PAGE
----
IZYUM, Ukraine — The stench of death hangs over a small forest in northeastern Ukraine.
Already, hundreds of bodies have been retrieved, including those of children, Ukrainian forensic technicians here say.
Here in Izyum, one of 20 towns and cities liberated in the recent surprise Ukrainian counteroffensive, investigators are struggling to keep count of the bodies being recovered from beneath the forest floor.
More than a dozen sweat-soaked workers, wearing bulletproof vests and helmets under their biohazard suits, exhumed bodies from a makeshift gravesite over the weekend, taking frequent cigarette breaks. A worker was seen dry-heaving multiple times.
Police officers and war crimes prosecutors from the Kharkiv Regional Prosecutor’s Office looked on, along with local residents searching for graves as they walked around. None reacted as the sound of bombing was frequently heard in the distance.
Some of the graves bear wooden crosses, inscribed with the names of the dead and sometimes floral tributes. Others have numbers.
But most graves bear no remembrance of the dead.
“They buried the bodies in bags, without coffins, without anything,” Volodymyr Kolesnyk, a resident of Izyum, told Reuters.
At first, he said, he was not allowed to visit the woods — it was too dangerous, the occupiers claimed.
“The Russians said it was mined and asked to wait,” Kolesnyk added. “And there was a lot of them in the woods, so it was scary to come here.”
Although the people of Izyum are now free of their occupiers, they are surrounded by reminders of what happened when the Russians came here in March. There is hardly a building untouched by war, and now they must face the horror of finding their loved ones from among the shallow graves in the forest.
Last week, an officer said, a police officer who took a shortcut through the woods to get to the graves stepped on a landmine, losing a leg.
On Friday, police found a mass grave with the bodies of 17 Ukrainian soldiers. Many had broken bones, hands tied behind their backs and other signs of torture. But civilians have been buried here, too.
In a video address late Saturday, Ukrainian President Volodymyr Zelenskyy said investigators had discovered new evidence of torture.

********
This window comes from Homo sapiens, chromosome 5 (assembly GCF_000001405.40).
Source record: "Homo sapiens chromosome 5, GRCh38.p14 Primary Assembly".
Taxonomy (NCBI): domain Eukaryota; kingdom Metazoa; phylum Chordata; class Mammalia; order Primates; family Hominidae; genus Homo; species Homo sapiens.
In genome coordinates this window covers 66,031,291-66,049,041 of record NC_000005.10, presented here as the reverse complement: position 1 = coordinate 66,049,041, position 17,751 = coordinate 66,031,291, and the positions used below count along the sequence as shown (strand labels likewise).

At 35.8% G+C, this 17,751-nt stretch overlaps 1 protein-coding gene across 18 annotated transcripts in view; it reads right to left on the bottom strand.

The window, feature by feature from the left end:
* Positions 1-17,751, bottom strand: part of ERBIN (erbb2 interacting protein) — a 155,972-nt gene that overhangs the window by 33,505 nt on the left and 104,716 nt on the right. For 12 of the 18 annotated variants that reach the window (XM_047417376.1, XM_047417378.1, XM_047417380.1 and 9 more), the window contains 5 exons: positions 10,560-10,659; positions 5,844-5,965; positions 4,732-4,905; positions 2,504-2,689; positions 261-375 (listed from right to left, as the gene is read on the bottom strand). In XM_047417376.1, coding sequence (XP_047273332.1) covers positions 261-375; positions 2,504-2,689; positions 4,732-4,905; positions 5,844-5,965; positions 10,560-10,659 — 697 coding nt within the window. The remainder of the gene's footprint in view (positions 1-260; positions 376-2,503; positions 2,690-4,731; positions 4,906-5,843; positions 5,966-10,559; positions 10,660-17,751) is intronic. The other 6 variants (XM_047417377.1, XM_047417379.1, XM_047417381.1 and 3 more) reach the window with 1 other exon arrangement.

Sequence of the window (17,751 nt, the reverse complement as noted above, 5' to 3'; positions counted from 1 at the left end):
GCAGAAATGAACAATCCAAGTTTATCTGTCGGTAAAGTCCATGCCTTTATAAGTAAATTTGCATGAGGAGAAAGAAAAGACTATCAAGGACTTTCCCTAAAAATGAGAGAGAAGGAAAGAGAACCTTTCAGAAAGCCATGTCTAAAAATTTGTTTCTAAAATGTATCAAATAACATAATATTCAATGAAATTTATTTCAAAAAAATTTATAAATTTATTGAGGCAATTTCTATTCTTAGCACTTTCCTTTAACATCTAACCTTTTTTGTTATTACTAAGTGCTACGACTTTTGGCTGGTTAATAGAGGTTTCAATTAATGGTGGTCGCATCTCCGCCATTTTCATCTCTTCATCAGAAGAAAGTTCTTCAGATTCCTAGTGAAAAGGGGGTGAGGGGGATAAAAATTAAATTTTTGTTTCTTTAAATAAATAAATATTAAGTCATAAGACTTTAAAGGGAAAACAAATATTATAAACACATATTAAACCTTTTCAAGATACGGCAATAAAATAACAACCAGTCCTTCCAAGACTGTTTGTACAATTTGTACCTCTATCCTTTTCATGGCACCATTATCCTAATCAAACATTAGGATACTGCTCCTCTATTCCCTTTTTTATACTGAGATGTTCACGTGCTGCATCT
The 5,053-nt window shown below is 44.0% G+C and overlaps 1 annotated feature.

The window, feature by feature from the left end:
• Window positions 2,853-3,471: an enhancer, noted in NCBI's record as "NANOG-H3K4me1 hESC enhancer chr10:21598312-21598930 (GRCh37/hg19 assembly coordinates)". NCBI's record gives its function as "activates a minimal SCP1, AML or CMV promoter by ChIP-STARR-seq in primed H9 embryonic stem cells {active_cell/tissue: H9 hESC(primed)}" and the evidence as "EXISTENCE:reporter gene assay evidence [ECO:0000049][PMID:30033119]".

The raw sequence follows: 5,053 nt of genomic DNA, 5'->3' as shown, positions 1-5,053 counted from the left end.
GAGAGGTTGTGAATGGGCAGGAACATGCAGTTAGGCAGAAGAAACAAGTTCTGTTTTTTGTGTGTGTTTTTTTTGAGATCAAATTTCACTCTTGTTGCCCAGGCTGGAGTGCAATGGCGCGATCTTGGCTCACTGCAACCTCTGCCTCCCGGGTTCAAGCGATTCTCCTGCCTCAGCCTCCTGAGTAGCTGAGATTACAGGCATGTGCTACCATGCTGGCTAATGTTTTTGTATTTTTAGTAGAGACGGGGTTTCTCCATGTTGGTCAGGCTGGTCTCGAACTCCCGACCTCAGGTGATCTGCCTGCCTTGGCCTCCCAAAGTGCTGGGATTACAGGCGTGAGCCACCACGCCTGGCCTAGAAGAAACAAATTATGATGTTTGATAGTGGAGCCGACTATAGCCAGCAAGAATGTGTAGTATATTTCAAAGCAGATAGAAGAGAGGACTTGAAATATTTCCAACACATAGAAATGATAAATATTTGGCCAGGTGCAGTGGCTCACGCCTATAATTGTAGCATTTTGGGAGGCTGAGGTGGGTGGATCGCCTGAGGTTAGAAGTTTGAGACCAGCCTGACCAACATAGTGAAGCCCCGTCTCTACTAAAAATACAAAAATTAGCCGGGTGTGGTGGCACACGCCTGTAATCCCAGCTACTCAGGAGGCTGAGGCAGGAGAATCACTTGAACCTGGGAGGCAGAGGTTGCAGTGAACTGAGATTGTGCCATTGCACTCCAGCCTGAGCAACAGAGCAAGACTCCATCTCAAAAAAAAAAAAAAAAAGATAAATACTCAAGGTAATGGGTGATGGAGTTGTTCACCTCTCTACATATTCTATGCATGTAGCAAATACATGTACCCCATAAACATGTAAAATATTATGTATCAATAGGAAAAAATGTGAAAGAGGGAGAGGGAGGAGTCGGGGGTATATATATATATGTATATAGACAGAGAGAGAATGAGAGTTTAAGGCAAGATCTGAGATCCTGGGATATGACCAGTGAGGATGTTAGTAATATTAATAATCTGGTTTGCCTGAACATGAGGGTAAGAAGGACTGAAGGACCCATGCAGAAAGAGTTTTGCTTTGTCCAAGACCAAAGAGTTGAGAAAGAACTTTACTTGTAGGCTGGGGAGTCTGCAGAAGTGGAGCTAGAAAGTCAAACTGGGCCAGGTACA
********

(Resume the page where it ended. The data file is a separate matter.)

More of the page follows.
“More than 10 torture chambers have already been found in the liberated areas of Kharkiv region, in various cities and towns,” Zelenskyy said.
NBC News cannot independently verify the claim.
“Bucha, Mariupol, now, unfortunately, Izyum. Russia leaves death everywhere. And it must be held accountable for it,” he added.
The bodies of hundreds of civilians were recovered in April from the town of Bucha, near the capital, Kyiv, after it was recaptured by Ukraine’s military. The Ukrainian government said many of the victims were tortured and killed en masse.
Ukraine similarly accused Russia of committing war crimes around the southern coastal city of Mariupol, where a mass grave with as many as 9,000 bodies was found in a nearby village.
Vitaly Ganchev, the head of the pro-Russian administration that abandoned Izyum and the surrounding region after the Ukrainian military advance, accused Ukrainians of staging the atrocities in Izyum.
“I have not heard anything about burials,” he told Rossiya-24 state television.
In an intelligence briefing released Sunday, the British Defense Ministry said Russia has most likely extended the locations it is prepared to strike, including civilian infrastructure, to undermine the morale of the Ukrainian government and people.
Five civilians were killed in Russian attacks in the Donetsk region Saturday, while in the southern coastal city of Nikopol, Russian strikes damaged several dozen high-rise and private buildings, gas pipelines and power lines, the regional governors said separately Sunday.
Ukraine has also launched a major offensive to recapture territory in the south, where it hopes to trap thousands of Russian troops cut off from supplies on the west bank of the Dnipro River and retake Kherson, the only large Ukrainian city that has remained in Russian hands since the start of the war.
To bolster the offensive, the Biden administration announced another $600 million package of military aid for Ukraine on Thursday, including more of the weaponry that has helped its troops seize the momentum.
Erin McLaughlin and Bill O’Reilly reported from Izyum. Hyder Abbasi reported from London.